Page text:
We exist between these two events as a physical, continuous fourth-dimensional body—as a fourth-dimensional being. We have now slightly passed beyond the point in which the ordinary human, both layman and scientist, stops thinking about these things. Is this concept simply too far beyond our everyday experience? Does it mark the boundary beyond which the mind struggles too hard to comprehend? Perhaps, but consider paradigm shifts from the past, ones we have already successfully conquered.

    We learned the earth is not the center of the universe, that humans and apes evolved from the same ancestors, that winds and earthquakes have natural explanations, and are not the whimsy of the gods. Our concept of reality has steadily evolved and matured over the years, improving and clarifying our picture of the world we live in. We believe it is premature to suggest the human mind has reached a limit of comprehension, a level beyond which we simply cannot pass.

    Another possibility, then, is perhaps we simply need more time to digest this new reality. We need more than the hundred years that has already passed; perhaps we need several hundred years. Although possible, we stubbornly persistent refuse to wait that long. So, we will focus on a third possibility, instead.

    Perhaps there is simply a psychological barrier preventing us from seriously contemplating our existence as fourth-dimensional beings. After all, if our past, present and future exist, then free will must be an illusion. We cannot be making decisions in the present that will decide our future, because that future already exists. We are not really reacting spontaneously to situations, making meaningful plans or goals, weighing outcomes, making choices. All future moments exist, and we only think we are making decisions, choices and plans.

    We are forced to the conclusion that our fourth-dimensional beings are frozen, static and unchanging, along with the rest of the spacetime continuum. Our beings resemble fossils stuck in amber—the amber of spacetime. We cannot move, which within the fourth-dimensional spacetime continuum means we cannot change our destinies. We are trapped, unable to live freely. Who would want to live in such a world? How could you live in such a world? What would be the basis of living, of thinking, of doing? How can we not make decisions, have spontaneous reactions, have plans for next week, next year, or tonight?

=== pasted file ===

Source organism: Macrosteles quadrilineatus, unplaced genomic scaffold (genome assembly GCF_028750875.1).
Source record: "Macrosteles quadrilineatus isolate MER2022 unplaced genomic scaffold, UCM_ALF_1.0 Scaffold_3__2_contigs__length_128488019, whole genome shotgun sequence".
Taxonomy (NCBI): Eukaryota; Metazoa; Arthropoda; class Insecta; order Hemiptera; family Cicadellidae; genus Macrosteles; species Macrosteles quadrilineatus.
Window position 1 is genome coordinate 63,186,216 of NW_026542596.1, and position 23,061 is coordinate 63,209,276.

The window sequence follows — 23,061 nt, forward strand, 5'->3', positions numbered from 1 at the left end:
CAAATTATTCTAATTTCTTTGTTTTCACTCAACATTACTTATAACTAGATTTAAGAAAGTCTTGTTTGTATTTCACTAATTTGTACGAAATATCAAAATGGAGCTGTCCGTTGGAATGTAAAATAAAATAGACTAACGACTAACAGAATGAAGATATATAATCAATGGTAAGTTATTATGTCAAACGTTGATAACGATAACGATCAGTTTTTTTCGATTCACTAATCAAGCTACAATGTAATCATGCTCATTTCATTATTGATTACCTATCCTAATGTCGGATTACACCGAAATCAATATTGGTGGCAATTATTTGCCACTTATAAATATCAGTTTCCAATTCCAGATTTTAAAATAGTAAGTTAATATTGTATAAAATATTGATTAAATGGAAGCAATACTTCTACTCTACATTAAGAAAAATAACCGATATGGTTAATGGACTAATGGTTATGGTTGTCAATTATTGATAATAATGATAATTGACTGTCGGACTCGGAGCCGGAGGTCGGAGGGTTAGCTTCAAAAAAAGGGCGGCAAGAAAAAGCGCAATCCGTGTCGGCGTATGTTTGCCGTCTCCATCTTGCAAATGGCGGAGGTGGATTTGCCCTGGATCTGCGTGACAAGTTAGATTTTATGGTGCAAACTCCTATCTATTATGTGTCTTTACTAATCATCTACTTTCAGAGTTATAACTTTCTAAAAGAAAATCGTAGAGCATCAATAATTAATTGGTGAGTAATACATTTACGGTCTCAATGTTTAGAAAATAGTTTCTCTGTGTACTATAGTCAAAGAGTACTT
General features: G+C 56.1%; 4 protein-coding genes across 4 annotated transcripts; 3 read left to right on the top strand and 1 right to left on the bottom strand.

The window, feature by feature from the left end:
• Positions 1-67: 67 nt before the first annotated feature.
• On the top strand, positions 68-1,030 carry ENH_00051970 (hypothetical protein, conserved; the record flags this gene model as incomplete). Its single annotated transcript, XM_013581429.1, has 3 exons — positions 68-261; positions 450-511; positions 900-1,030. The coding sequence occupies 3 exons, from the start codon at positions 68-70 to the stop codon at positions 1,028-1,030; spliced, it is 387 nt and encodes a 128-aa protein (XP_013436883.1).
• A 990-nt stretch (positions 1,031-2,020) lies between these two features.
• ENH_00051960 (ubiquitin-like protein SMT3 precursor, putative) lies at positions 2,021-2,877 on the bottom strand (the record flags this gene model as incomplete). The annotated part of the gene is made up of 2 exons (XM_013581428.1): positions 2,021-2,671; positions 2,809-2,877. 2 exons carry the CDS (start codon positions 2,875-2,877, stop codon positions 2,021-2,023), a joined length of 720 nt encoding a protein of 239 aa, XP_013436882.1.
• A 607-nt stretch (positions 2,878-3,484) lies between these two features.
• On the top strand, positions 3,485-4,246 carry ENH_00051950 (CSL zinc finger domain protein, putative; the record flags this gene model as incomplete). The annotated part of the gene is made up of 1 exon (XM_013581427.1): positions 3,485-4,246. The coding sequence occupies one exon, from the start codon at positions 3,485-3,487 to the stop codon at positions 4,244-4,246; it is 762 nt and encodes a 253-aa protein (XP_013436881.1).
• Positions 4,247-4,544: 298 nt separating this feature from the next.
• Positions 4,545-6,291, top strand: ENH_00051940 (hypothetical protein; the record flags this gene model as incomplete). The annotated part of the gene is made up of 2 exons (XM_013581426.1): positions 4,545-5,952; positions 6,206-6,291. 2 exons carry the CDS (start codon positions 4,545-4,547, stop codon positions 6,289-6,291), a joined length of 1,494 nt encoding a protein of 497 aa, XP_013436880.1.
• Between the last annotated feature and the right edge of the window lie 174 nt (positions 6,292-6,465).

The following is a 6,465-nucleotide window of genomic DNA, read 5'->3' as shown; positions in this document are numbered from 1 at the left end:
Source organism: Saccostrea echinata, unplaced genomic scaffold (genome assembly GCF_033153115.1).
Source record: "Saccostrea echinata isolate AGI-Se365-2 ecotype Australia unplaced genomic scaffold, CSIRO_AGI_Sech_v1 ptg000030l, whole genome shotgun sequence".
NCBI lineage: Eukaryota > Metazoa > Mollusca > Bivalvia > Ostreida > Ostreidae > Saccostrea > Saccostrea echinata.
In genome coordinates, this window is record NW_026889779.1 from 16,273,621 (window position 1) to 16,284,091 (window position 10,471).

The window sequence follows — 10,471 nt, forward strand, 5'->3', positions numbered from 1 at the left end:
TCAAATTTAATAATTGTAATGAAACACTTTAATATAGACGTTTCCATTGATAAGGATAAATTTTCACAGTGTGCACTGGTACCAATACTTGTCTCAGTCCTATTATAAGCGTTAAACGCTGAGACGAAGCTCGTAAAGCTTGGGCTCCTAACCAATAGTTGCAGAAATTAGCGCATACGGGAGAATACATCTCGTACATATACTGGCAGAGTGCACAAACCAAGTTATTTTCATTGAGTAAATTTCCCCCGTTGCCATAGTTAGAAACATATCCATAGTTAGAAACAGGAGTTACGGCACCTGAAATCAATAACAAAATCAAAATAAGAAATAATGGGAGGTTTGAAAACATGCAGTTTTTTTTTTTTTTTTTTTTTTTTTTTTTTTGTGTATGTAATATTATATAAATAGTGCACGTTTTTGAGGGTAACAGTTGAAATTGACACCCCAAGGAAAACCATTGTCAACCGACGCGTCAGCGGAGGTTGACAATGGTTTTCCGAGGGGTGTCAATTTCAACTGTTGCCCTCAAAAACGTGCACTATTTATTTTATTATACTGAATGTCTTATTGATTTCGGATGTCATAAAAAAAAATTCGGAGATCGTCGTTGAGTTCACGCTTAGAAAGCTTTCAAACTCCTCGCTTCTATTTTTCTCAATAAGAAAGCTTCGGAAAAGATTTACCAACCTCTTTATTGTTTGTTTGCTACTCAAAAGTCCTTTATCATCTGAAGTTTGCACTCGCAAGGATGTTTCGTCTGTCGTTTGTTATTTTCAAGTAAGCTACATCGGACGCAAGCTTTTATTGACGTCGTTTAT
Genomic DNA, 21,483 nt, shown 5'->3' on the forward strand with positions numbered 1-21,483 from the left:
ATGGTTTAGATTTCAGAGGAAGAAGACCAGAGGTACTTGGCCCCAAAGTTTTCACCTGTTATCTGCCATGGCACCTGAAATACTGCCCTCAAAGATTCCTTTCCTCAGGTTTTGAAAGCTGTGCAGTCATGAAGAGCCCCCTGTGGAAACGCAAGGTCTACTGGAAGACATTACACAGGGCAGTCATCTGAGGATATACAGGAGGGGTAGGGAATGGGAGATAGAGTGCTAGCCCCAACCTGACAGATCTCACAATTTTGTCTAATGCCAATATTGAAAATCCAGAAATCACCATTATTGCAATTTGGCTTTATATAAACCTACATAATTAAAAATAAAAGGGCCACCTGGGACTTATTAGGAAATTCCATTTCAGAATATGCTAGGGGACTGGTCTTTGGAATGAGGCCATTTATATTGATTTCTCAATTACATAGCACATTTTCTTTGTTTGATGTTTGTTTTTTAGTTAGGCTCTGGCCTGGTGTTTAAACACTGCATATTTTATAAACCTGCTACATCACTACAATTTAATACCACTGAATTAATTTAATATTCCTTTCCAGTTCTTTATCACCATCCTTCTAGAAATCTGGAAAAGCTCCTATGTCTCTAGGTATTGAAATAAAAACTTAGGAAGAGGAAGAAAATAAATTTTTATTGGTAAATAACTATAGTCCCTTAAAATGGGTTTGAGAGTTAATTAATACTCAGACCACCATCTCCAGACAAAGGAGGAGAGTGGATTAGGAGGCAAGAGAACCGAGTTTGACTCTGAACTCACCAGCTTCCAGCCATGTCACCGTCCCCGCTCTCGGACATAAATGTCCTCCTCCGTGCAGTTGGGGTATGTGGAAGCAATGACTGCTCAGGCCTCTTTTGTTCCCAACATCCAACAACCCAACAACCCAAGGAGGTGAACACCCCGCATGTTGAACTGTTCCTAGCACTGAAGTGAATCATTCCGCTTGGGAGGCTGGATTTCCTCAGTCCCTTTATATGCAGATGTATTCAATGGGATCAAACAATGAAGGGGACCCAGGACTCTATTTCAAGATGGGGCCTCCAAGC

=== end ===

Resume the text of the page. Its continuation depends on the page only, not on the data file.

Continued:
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    The mind rebels. Let us stop thinking about such matters; let us turn our mind to other things. This is the mental barrier causing most people we will assume to turn away, to look elsewhere. But we believe it is time we moved passed this barrier, to grab the bull by the horns and face our scientific world on its own terms, and ours.

    In order to move passed this barrier, we need to have a clear objective. We will word this objective as a series of questions, like this:. How do we free our fourth-dimensional beings? How can we free them from the amber of spacetime? How can our fourth-dimensional beings live within a flowing river of time, with true distinctions between the past, the present and the future?

    Before discussing our solution, however, we want to explore another possibility, offered within a book we only stumbled upon after completing our own book. This other book was published before our book—shame on us for not knowing about it—but, hey, we were busy preparing our own book at the time. This other book offers a completely different solution than the one we propose, and we find this theory not only exciting and revolutionary in its own right, but in a strange way it strengthens our own theory.